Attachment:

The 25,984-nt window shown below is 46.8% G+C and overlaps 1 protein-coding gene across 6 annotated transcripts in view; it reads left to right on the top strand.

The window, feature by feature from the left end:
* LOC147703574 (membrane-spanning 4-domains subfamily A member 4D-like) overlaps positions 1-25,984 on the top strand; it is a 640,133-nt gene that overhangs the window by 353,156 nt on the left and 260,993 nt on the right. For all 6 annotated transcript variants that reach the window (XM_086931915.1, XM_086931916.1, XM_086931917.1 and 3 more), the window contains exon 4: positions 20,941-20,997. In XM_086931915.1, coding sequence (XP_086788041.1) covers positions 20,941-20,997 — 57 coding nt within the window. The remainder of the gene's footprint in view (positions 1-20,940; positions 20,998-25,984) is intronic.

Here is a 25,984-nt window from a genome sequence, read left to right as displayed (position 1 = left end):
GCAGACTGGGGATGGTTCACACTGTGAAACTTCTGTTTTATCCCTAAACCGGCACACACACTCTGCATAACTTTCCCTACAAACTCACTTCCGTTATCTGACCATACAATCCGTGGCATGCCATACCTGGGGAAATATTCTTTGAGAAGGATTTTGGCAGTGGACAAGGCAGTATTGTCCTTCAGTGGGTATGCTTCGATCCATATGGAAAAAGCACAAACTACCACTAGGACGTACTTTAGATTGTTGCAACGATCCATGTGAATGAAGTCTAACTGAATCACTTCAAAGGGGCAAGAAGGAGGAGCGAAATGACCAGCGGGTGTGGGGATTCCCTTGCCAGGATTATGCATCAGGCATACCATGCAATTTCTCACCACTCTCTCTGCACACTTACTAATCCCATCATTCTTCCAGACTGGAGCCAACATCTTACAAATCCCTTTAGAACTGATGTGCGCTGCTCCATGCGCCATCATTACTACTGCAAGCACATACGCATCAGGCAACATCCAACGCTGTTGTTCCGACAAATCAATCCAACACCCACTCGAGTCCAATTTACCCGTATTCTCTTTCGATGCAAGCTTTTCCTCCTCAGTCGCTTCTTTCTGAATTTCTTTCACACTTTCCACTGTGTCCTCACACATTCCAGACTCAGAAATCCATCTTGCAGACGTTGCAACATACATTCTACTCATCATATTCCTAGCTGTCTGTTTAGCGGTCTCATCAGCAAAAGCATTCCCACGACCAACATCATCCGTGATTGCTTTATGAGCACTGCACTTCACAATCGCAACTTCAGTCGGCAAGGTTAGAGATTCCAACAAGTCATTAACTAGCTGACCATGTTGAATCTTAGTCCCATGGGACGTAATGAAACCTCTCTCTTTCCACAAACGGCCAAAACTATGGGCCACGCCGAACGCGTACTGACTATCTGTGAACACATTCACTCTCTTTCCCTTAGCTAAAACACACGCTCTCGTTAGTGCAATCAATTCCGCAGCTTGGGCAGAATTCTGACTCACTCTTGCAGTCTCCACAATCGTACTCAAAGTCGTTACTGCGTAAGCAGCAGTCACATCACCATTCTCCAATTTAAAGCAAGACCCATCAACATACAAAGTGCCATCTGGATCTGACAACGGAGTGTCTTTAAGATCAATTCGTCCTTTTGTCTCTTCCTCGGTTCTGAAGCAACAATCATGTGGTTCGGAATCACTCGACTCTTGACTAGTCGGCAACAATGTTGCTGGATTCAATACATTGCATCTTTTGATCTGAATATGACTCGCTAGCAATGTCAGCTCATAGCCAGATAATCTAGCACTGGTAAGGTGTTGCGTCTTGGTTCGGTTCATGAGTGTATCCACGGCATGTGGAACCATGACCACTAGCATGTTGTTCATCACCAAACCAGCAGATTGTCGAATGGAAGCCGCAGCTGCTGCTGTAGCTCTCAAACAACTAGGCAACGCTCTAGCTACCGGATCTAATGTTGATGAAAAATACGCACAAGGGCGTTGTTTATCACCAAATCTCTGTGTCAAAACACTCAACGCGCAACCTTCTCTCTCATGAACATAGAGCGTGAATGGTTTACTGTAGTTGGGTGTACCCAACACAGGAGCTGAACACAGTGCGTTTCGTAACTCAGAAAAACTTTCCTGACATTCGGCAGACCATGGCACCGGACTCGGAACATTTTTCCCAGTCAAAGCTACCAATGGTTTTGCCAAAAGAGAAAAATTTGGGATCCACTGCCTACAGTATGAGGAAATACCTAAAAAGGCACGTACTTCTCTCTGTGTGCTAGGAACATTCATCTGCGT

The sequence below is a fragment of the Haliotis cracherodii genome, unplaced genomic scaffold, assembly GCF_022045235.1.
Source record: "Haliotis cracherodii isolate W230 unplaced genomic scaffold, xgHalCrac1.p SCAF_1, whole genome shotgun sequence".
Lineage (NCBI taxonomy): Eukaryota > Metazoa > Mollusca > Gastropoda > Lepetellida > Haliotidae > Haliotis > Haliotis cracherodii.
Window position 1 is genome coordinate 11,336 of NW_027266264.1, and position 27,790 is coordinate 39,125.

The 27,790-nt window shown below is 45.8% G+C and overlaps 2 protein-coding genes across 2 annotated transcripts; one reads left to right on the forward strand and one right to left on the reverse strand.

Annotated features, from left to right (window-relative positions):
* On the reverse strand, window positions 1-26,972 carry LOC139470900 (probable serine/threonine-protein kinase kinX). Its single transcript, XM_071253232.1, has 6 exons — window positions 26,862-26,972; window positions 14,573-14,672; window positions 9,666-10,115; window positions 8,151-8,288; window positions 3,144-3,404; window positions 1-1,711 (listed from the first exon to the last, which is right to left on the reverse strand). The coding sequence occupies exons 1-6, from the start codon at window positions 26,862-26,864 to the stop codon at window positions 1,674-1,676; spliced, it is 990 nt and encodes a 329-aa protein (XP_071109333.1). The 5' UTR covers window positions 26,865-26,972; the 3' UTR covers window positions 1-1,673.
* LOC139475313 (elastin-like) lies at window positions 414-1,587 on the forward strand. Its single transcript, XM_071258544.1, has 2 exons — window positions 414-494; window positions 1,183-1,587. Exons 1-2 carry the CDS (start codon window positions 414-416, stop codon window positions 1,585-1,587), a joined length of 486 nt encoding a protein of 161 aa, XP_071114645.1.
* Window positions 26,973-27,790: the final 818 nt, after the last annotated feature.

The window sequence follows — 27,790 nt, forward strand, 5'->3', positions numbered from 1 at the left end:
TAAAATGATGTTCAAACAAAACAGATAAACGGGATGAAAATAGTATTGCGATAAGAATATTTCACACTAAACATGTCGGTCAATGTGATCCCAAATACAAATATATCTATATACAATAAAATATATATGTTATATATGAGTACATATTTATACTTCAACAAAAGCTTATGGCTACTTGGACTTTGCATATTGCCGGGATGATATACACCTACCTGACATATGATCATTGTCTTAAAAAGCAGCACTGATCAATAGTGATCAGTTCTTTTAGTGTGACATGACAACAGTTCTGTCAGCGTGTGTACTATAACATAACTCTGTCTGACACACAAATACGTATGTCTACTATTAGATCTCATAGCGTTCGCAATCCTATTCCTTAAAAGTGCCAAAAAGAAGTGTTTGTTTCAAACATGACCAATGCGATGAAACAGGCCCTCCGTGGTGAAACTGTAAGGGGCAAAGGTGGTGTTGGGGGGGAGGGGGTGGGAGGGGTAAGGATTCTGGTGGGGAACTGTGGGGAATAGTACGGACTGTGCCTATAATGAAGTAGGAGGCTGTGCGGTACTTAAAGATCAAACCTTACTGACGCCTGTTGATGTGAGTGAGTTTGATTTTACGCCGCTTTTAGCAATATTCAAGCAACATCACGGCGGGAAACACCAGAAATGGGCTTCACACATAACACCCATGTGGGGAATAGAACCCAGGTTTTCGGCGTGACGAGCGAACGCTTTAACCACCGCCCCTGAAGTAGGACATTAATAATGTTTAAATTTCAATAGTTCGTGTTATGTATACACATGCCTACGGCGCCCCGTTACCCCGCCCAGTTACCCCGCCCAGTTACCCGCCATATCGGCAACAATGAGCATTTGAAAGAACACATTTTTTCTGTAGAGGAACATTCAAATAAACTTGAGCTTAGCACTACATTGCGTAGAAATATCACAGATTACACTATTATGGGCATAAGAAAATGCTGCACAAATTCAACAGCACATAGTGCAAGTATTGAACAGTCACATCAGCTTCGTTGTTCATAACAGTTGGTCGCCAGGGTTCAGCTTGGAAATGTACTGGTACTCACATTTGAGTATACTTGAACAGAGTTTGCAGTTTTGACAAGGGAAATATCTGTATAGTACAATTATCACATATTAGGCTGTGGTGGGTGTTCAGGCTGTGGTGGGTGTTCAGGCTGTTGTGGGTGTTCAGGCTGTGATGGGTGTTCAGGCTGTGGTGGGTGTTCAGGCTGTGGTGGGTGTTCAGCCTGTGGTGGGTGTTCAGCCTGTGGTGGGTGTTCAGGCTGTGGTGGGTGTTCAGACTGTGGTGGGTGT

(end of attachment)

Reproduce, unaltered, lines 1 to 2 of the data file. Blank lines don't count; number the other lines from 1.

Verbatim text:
The 25,984-nt window shown below is 46.8% G+C and overlaps 1 protein-coding gene across 6 annotated transcripts in view; it reads left to right on the top strand.

The window, feature by feature from the left end: